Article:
BENGALURU, India—Technology that can pull water out of thin air could help solve the world’s growing water scarcity problem, but most solutions are expensive and difficult to scale. Indian startup Uravu Labs says its low-cost modular approach could provide a blueprint for more affordable and sustainable atmospheric water harvesting. What comes out of the pipe, the company’s website says, is “100 percent renewable water”—renewably powered, harnessed from a vast and nearly inexhaustible source, and with no wastewater produced in the process.
Uravu is putting the finishing touches on its biggest unit to date. The device, the company says, will be capable of harvesting up to 1,000 liters of water a day when it goes online later this month, at its headquarters in the south Indian city of Bengaluru. By the end of the year the company hopes to scale that up to 10,000 L a day, says cofounder Swapnil Shrivastav.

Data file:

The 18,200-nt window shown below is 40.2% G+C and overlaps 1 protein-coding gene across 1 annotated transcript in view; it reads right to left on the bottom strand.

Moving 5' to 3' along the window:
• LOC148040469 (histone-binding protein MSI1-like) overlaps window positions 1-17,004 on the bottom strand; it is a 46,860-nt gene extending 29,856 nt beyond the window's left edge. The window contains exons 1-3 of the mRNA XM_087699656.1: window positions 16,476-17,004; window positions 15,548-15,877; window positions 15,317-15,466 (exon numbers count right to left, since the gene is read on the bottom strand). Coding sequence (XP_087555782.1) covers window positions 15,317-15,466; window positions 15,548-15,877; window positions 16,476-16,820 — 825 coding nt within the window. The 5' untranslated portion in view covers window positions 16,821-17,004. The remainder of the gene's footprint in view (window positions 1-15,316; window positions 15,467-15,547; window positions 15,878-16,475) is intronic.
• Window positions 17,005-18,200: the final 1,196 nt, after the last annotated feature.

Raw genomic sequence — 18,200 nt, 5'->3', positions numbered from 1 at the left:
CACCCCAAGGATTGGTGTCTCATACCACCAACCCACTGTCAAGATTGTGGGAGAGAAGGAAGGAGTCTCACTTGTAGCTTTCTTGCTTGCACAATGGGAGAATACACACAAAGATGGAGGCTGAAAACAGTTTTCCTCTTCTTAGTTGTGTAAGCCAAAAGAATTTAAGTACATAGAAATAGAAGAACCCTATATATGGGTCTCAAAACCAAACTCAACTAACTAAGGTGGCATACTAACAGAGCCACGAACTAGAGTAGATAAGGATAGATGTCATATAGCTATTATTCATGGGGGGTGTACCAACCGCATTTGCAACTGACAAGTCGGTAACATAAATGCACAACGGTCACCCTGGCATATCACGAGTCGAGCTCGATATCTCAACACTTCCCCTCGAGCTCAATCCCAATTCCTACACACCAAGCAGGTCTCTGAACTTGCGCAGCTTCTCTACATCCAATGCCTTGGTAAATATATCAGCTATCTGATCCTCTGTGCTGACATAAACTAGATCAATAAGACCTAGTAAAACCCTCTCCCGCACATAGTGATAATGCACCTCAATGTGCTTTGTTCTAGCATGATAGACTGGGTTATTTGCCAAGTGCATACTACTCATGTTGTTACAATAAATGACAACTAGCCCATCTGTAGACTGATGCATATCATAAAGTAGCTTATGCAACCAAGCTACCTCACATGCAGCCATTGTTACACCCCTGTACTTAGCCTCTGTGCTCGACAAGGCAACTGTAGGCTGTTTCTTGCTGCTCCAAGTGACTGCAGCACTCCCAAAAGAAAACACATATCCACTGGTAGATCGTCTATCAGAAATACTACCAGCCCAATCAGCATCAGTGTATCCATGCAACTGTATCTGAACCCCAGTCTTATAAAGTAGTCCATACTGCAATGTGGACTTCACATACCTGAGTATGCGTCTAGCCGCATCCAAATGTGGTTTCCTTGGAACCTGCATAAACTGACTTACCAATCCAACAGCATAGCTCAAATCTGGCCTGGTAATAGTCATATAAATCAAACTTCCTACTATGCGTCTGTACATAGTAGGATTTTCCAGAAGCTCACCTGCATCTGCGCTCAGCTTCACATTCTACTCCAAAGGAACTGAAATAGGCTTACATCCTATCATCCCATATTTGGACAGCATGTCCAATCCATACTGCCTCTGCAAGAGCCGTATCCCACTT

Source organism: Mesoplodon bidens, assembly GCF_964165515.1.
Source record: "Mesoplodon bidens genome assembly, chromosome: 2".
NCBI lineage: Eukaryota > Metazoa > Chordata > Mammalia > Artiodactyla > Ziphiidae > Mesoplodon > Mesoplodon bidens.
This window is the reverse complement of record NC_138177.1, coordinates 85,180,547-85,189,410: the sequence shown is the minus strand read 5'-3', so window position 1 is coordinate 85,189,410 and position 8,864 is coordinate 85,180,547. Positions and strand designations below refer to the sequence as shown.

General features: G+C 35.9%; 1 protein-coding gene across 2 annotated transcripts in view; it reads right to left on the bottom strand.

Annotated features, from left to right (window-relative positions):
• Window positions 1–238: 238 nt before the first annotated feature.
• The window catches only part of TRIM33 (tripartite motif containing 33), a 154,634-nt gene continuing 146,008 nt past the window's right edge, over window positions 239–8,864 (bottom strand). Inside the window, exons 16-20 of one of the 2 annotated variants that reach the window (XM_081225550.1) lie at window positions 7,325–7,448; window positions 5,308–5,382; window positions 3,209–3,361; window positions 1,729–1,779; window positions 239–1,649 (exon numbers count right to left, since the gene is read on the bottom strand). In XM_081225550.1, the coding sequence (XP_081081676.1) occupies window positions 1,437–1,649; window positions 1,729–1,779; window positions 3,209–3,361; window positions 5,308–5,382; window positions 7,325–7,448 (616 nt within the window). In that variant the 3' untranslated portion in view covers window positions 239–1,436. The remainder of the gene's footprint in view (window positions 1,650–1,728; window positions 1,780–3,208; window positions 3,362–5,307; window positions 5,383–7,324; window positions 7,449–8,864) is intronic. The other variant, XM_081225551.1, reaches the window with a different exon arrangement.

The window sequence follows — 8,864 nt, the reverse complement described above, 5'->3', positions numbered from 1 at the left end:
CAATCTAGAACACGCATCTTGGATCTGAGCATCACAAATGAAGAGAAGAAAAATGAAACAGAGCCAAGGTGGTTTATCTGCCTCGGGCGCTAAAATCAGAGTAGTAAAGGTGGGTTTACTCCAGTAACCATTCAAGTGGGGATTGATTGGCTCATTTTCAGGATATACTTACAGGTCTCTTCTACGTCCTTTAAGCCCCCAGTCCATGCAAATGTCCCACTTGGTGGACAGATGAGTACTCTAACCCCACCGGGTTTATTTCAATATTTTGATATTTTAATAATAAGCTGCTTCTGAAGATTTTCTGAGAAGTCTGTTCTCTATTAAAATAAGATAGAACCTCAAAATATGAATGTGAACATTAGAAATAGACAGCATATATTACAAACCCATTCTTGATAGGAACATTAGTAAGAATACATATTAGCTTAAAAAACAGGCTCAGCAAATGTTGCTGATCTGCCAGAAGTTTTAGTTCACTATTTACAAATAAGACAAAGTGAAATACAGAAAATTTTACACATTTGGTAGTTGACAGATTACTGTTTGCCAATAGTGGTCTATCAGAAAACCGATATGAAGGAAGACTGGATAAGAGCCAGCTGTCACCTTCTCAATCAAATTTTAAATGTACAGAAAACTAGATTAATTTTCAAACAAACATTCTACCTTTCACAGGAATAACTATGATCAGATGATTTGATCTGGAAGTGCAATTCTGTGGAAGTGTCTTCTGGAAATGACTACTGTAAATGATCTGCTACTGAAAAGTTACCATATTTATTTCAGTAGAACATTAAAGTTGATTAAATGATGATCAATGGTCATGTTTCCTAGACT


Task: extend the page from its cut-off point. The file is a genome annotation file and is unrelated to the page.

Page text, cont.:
Uravu isn’t the only company working on this problem, but its approach is different from that of most of its competitors. The vast majority of companies working in this area rely on technology similar to that found in air-conditioning units—a coiled tube full of refrigerant is used to cool air until its moisture condenses on the surface as liquid water.
However, the approach requires huge amounts of electricity, says Shrivastav, and this makes these units expensive to run and unsustainable unless specifically powered by renewable energy. “Our goal from day one was to not only be scalable and renewable but also be the most affordable,” he says.
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